Water chemistry plays a significant role in the planted aquarium. Water chemistry affects long-term fish and plant health. Fish and plants have evolved physiologically based on their native water chemistry. Fish kept in the wrong water chemistry have an increased likelihood of organ failure (a common cause of dropsy/bloat). Plants in the wrong water chemistry will often have poor health and growth. Investigating the preferred water chemistry for plants and animals and replicating them in the aquarium will help ensure a thriving planted aquarium ecosystem.
Water chemistry can affect the bacteria responsible for processing fish waste and making it available as nutrients for plants.
Planted aquarium hobbyists often overlook water chemistry when diagnosing plant health issues. Hobbyists often choose to increase or decrease fertilizer or light intensity or duration, which often does not solve the problem. Often it is the water chemistry that needs adjusting to fix plant health and growth issues.
General hardness (GH) and carbonate hardness (KH) are the two primary components of freshwater chemistry. The most popular aquarium test kits (API GH/KH liquid test kits) use degrees of hardness instead of parts per million. One degree of hardness equals 17.86 ppm. GH and KH are sometimes expressed as dGH and dKH. GH is a major element that makes up total dissolved solids (TDS). TDS is most often measured with a handheld digital meter. TDS meters measure in ppm.The ratio of minerals can also affect fish health. The toxicity of elements in the water is often amplified in soft water. Magnesium without calcium present is toxic. Copper in the presents of zinc is very toxic in soft water.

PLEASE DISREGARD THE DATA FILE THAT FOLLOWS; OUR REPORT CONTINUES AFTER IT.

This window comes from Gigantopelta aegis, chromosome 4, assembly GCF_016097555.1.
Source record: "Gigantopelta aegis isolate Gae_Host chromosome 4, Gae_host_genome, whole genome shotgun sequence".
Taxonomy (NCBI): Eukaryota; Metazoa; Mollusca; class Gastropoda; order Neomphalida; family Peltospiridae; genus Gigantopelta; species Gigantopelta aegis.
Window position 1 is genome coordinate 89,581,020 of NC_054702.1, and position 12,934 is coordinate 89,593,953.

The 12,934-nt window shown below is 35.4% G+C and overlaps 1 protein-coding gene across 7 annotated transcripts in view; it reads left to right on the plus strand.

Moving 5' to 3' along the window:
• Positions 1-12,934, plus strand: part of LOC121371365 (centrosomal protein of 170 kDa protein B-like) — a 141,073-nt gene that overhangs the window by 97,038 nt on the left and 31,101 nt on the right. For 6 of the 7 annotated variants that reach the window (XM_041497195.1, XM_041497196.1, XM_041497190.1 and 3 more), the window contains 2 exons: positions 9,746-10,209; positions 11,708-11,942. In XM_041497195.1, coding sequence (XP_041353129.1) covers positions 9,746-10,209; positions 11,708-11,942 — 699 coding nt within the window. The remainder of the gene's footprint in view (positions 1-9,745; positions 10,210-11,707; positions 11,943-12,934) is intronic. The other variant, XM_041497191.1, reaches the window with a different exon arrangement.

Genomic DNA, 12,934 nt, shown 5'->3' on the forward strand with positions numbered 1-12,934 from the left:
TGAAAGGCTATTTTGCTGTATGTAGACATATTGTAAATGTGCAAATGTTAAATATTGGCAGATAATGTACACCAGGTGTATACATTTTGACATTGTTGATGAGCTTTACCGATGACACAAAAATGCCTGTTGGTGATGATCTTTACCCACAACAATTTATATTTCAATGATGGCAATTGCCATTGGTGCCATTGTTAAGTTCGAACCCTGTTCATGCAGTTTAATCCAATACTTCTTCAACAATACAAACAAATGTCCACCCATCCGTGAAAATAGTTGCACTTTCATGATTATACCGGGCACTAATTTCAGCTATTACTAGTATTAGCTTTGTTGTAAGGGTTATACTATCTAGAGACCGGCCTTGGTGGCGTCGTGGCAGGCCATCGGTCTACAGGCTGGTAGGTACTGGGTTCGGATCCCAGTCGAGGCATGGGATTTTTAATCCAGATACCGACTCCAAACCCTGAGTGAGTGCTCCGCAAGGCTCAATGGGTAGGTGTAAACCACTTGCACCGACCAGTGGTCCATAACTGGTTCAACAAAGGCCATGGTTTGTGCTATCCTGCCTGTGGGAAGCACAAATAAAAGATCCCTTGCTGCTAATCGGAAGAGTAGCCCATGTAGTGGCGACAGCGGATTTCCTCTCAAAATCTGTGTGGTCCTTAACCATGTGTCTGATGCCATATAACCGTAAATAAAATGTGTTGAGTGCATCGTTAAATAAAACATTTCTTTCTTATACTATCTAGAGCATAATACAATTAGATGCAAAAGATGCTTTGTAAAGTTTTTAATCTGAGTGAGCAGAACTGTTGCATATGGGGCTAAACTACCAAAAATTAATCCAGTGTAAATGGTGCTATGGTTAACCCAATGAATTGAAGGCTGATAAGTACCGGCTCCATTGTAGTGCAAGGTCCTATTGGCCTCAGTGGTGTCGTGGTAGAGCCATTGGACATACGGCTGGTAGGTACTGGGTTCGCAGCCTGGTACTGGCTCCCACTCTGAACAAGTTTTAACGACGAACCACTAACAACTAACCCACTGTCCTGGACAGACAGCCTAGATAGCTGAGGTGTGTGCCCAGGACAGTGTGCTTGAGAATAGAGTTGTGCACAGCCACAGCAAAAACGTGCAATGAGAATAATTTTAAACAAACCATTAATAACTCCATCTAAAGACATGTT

Freshwater hobbyists should know their source water chemistry. The chemistry of the source water will determine if any minerals need adjusting. Some hobbyists may have water out of the tap that is perfect for the animals and plants they are keeping, but often that is not the case. If you are on a municipal water supply, information on the chemistry of the water they provide to their customers is often posted on their website.
As you can see from the City of Roseville report, the water chemistry can vary depending on the source (Folsom Lake [very low GH, KH, TDS], or groundwater [a.k.a. well water, low GH and KH, but high TDS with a lot more sodium and chloride]). With either source, the alkalinity is low, and without adjusting higher could cause an undesirable pH drop over time, especially in high bioload systems.
If your source water can change drastically throughout the year, checking the TDS is a must before adding minerals.
Tap water with high KH and GH with high carbon dioxide levels can react when exposed to air. The tap water KH and GH can drop as the CO2 is gassed off. The gassing off of CO2 can cause calcium and carbonate to precipitate out of the solution. If this reaction happens within a system, it is possible that it could kill juvenile animals and affect egg hatch rates. If precipitation happens with your source water, collecting the water in a large holding container (plastic trash can) and letting it gas off overnight may be a step the hobbyist should implement before doing water changes.